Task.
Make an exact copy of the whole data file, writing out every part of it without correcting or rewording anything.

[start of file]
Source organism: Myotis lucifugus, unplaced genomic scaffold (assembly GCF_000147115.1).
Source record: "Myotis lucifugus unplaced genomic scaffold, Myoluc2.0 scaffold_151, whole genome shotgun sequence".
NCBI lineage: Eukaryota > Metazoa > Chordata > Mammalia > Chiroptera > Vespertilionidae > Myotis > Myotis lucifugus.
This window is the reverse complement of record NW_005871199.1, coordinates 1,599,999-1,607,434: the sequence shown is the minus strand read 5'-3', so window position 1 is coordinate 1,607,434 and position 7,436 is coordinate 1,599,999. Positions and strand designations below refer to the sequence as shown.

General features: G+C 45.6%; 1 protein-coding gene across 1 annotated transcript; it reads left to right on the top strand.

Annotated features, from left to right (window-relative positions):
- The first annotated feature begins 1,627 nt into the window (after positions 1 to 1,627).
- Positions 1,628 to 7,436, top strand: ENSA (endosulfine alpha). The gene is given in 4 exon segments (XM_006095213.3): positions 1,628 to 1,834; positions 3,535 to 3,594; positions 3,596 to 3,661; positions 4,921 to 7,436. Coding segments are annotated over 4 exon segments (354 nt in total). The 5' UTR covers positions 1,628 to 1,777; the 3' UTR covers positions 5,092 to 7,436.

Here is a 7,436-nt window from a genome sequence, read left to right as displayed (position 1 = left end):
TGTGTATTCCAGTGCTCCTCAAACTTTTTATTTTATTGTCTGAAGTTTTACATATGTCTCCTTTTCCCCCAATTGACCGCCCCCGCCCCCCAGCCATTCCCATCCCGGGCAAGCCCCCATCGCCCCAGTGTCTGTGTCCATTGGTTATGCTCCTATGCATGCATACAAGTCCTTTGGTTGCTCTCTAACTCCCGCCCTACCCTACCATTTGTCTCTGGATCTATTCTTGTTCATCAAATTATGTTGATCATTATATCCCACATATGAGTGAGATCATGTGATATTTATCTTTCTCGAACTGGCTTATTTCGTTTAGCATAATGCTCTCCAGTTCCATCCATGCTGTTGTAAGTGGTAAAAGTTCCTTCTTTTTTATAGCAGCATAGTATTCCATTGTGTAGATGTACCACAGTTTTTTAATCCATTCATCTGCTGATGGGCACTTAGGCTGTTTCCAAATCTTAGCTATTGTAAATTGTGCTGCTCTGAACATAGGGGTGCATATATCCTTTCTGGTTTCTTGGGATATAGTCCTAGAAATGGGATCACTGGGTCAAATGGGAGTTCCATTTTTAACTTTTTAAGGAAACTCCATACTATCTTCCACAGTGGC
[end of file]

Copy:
Source organism: Myotis lucifugus, unplaced genomic scaffold (assembly GCF_000147115.1).
Source record: "Myotis lucifugus unplaced genomic scaffold, Myoluc2.0 scaffold_151, whole genome shotgun sequence".
NCBI lineage: Eukaryota > Metazoa > Chordata > Mammalia > Chiroptera > Vespertilionidae > Myotis > Myotis lucifugus.
This window is the reverse complement of record NW_005871199.1, coordinates 1,599,999-1,607,434: the sequence shown is the minus strand read 5'-3', so window position 1 is coordinate 1,607,434 and position 7,436 is coordinate 1,599,999. Positions and strand designations below refer to the sequence as shown.

General features: G+C 45.6%; 1 protein-coding gene across 1 annotated transcript; it reads left to right on the top strand.

Annotated features, from left to right (window-relative positions):
- The first annotated feature begins 1,627 nt into the window (after positions 1 to 1,627).
- Positions 1,628 to 7,436, top strand: ENSA (endosulfine alpha). The gene is given in 4 exon segments (XM_006095213.3): positions 1,628 to 1,834; positions 3,535 to 3,594; positions 3,596 to 3,661; positions 4,921 to 7,436. Coding segments are annotated over 4 exon segments (354 nt in total). The 5' UTR covers positions 1,628 to 1,777; the 3' UTR covers positions 5,092 to 7,436.

Here is a 7,436-nt window from a genome sequence, read left to right as displayed (position 1 = left end):
TGTGTATTCCAGTGCTCCTCAAACTTTTTATTTTATTGTCTGAAGTTTTACATATGTCTCCTTTTCCCCCAATTGACCGCCCCCGCCCCCCAGCCATTCCCATCCCGGGCAAGCCCCCATCGCCCCAGTGTCTGTGTCCATTGGTTATGCTCCTATGCATGCATACAAGTCCTTTGGTTGCTCTCTAACTCCCGCCCTACCCTACCATTTGTCTCTGGATCTATTCTTGTTCATCAAATTATGTTGATCATTATATCCCACATATGAGTGAGATCATGTGATATTTATCTTTCTCGAACTGGCTTATTTCGTTTAGCATAATGCTCTCCAGTTCCATCCATGCTGTTGTAAGTGGTAAAAGTTCCTTCTTTTTTATAGCAGCATAGTATTCCATTGTGTAGATGTACCACAGTTTTTTAATCCATTCATCTGCTGATGGGCACTTAGGCTGTTTCCAAATCTTAGCTATTGTAAATTGTGCTGCTCTGAACATAGGGGTGCATATATCCTTTCTGGTTTCTTGGGATATAGTCCTAGAAATGGGATCACTGGGTCAAATGGGAGTTCCATTTTTAACTTTTTAAGGAAACTCCATACTATCTTCCACAGTGGC